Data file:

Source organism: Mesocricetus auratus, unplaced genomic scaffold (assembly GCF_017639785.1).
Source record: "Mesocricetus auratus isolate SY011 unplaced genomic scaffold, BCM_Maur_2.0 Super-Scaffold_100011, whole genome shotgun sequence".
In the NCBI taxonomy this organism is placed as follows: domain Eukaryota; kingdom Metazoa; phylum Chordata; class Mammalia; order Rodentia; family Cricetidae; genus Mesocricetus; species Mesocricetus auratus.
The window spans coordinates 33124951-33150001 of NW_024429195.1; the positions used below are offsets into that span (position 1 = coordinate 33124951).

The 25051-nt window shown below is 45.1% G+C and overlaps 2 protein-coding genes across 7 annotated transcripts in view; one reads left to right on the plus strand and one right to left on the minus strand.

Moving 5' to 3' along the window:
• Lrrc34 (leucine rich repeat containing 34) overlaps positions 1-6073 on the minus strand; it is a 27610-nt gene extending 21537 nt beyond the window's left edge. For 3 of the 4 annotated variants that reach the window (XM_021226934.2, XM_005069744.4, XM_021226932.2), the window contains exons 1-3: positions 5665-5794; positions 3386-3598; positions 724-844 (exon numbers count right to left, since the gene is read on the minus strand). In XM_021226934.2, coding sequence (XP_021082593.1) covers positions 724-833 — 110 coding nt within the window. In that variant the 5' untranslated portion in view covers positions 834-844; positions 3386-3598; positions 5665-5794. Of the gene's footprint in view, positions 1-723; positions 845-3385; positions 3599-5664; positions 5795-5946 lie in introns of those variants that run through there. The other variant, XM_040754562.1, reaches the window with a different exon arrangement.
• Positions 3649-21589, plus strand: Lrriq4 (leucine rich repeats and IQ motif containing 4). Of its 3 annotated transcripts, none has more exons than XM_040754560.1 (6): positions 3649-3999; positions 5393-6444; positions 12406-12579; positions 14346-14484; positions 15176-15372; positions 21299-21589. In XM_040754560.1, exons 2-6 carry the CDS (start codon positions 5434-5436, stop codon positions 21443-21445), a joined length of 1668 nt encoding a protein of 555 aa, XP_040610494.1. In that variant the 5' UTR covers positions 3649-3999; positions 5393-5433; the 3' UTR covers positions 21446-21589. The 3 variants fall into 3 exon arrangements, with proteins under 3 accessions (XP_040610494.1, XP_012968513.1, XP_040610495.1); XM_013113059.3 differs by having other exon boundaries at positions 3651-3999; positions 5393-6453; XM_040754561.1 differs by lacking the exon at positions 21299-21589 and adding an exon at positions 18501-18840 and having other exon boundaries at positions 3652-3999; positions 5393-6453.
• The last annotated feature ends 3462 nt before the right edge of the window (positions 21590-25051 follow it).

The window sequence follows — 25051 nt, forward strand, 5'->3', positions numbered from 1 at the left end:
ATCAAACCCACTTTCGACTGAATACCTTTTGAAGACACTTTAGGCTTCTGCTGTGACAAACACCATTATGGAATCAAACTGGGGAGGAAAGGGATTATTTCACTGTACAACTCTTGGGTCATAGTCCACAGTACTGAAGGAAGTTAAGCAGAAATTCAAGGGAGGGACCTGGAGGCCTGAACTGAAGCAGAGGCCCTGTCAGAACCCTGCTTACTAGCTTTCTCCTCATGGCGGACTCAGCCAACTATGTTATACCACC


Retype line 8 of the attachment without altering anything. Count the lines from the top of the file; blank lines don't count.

• Positions 3649-21589, plus strand: Lrriq4 (leucine rich repeats and IQ motif containing 4). Of its 3 annotated transcripts, none has more exons than XM_040754560.1 (6): positions 3649-3999; positions 5393-6444; positions 12406-12579; positions 14346-14484; positions 15176-15372; positions 21299-21589. In XM_040754560.1, exons 2-6 carry the CDS (start codon positions 5434-5436, stop codon positions 21443-21445), a joined length of 1668 nt encoding a protein of 555 aa, XP_040610494.1. In that variant the 5' UTR covers positions 3649-3999; positions 5393-5433; the 3' UTR covers positions 21446-21589. The 3 variants fall into 3 exon arrangements, with proteins under 3 accessions (XP_040610494.1, XP_012968513.1, XP_040610495.1); XM_013113059.3 differs by having other exon boundaries at positions 3651-3999; positions 5393-6453; XM_040754561.1 differs by lacking the exon at positions 21299-21589 and adding an exon at positions 18501-18840 and having other exon boundaries at positions 3652-3999; positions 5393-6453.